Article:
Photo: Michael Lokner/ Flickr

If you make less than $50,000 per year, you will soon be entitled to overtime pay. “Me?” you wonder, glancing around with uncertainty. Yes: You.

We are referring here to the Department of Labor’s overtime rule, which is widely expected to be updated some time later this summer. Though we won’t have an official number until the rule is final, it now appears that even if you are a salaried employee or some sort of “manager,” you will still be entitled to time-and-a-half pay for working more than 40 hours per week, as long as your total salary falls under the threshold. The DOL itself promotes this Wall Street Journal story which says that “ The threshold would be increased to $970, or $50,440 annually. That level is about the 40th percentile of weekly earnings for salaried workers.”

This rule has been a matter of political contention for years. But now that it is actually approaching, its import is becoming clear: overtime pay, which has long been isolated to a minority of workers, is about to be extended to almost the entire middle class. This is a very big fucking deal. Nick Hanauer, a billionaire activist who pushed for the rule change, told us last year that “The overtime threshold is to the middle class as the minimum wage is to low-wage workers.” The battle to raise the minimum wage has gotten more attention, but the battle to raise the overtime threshold could have a similar impact. One report estimates that nearly half of black or Hispanic workers or single mothers could see their pay newly increase thanks to the rule change.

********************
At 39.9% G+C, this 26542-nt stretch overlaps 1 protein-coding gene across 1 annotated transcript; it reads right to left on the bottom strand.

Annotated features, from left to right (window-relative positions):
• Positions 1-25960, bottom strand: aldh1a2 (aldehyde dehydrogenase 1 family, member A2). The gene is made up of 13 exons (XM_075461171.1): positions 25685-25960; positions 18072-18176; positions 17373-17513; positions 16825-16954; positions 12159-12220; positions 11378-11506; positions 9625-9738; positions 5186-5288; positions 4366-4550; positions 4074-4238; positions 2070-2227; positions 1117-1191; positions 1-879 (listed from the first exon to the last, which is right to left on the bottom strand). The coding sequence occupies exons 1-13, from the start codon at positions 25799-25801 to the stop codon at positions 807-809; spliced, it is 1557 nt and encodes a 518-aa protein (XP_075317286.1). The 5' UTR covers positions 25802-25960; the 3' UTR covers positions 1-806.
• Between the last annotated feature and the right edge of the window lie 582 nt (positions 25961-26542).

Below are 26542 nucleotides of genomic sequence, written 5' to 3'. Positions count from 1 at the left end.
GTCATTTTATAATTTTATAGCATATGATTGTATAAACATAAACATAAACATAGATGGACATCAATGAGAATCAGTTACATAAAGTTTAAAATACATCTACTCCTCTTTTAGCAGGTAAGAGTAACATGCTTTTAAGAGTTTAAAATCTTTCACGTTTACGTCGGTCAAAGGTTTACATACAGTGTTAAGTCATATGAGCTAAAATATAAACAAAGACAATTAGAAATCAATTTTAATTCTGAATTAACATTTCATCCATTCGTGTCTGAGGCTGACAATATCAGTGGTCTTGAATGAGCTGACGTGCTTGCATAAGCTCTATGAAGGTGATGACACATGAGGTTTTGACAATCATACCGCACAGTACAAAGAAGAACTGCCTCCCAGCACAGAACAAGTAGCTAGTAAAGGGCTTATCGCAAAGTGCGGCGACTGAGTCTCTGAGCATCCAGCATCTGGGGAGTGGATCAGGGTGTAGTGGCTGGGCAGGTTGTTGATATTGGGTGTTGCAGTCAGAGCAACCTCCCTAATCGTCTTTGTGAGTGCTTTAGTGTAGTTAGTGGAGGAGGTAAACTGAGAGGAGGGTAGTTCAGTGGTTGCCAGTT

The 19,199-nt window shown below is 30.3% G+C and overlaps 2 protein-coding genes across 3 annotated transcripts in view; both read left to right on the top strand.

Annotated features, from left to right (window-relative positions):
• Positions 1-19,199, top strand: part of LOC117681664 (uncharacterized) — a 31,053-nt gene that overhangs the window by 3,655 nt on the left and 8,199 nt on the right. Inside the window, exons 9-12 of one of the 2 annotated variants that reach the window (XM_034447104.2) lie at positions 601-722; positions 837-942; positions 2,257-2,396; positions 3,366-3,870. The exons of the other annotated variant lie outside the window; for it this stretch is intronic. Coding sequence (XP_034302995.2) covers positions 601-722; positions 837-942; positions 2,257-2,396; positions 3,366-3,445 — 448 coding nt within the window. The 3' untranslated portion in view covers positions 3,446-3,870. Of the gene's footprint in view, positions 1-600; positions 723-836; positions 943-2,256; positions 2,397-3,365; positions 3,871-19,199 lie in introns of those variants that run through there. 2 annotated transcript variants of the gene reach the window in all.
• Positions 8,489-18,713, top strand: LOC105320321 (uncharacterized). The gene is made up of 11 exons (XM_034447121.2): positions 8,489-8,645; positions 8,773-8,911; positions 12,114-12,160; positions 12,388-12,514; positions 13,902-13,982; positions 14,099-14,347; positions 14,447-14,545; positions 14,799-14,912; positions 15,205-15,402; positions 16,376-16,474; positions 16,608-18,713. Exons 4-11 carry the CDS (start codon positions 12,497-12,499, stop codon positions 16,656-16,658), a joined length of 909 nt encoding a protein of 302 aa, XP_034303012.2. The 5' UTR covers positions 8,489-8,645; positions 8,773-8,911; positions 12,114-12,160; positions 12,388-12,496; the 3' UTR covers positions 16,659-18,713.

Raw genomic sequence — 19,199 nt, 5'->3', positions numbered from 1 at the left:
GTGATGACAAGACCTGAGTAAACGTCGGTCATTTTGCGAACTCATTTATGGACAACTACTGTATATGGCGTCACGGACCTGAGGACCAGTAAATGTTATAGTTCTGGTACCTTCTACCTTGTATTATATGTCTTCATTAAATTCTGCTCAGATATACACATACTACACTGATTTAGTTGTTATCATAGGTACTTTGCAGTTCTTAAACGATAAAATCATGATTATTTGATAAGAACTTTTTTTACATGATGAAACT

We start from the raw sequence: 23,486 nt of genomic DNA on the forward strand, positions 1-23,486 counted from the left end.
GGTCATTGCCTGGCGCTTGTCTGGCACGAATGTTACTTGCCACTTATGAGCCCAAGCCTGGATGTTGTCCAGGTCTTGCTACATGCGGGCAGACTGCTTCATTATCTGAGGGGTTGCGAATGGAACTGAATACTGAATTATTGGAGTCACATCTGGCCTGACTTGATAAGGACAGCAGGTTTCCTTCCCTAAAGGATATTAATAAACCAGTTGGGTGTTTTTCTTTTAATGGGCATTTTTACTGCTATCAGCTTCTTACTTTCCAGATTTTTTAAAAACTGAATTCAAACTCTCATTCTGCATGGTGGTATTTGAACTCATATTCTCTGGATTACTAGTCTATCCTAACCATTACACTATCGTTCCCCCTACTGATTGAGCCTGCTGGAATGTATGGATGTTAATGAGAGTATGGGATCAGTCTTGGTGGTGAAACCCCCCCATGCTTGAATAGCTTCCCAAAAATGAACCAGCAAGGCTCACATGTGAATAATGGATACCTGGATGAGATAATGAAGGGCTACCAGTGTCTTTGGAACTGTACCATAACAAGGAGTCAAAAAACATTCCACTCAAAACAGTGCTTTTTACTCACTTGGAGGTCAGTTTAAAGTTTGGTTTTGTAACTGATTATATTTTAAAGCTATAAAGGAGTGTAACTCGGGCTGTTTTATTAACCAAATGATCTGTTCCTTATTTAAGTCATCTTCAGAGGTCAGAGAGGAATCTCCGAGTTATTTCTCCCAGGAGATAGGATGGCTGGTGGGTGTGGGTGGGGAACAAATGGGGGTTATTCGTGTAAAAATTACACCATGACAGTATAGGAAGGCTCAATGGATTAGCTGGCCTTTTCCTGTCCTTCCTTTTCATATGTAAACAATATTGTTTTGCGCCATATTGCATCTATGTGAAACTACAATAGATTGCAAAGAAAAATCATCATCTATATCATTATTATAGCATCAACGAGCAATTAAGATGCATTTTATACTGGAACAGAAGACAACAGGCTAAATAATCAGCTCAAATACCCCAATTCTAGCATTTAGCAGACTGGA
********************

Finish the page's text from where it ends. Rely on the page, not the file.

If your employer doesn’t like it, they can either raise your pay over $50K, or stop asking you to work extremely long hours without overtime pay.

Naturally, places that are used to having employees work long hours without paying overtime are worried. Colleges and universities are worried. Restaurants are worried. And, we must point out as a site founded on media news, the media should be fucking concerned as well. Reporters, editors, and other editorial employees routinely work more than 40 hours a week. Outside of the relatively small portion of well-compensated media jobs in major cities, most members of the press across America are paid pretty poorly. (Gawker Media recently negotiated a union contract that ensures all of our editorial employees are paid above $50K, but the same will not necessarily be true for other newly unionized digital media outlets that are currently negotiating their contracts, and it certainly is not true for many non-union media outlets.) We are about to enter a new age in which the average reporter—the small-town newspaper reporter covering high school softball games, the content farm slave driven to get up ten posts a day, the new jack TV guy up late listening to police scanners—will be able to charge his employer overtime when he works more than 40 hours a week. In an industry full of seen-it-all cynics, that qualifies as something new.

If you are paid under $50K per year, prepare to start keeping track of your hours. A new day is about to dawn.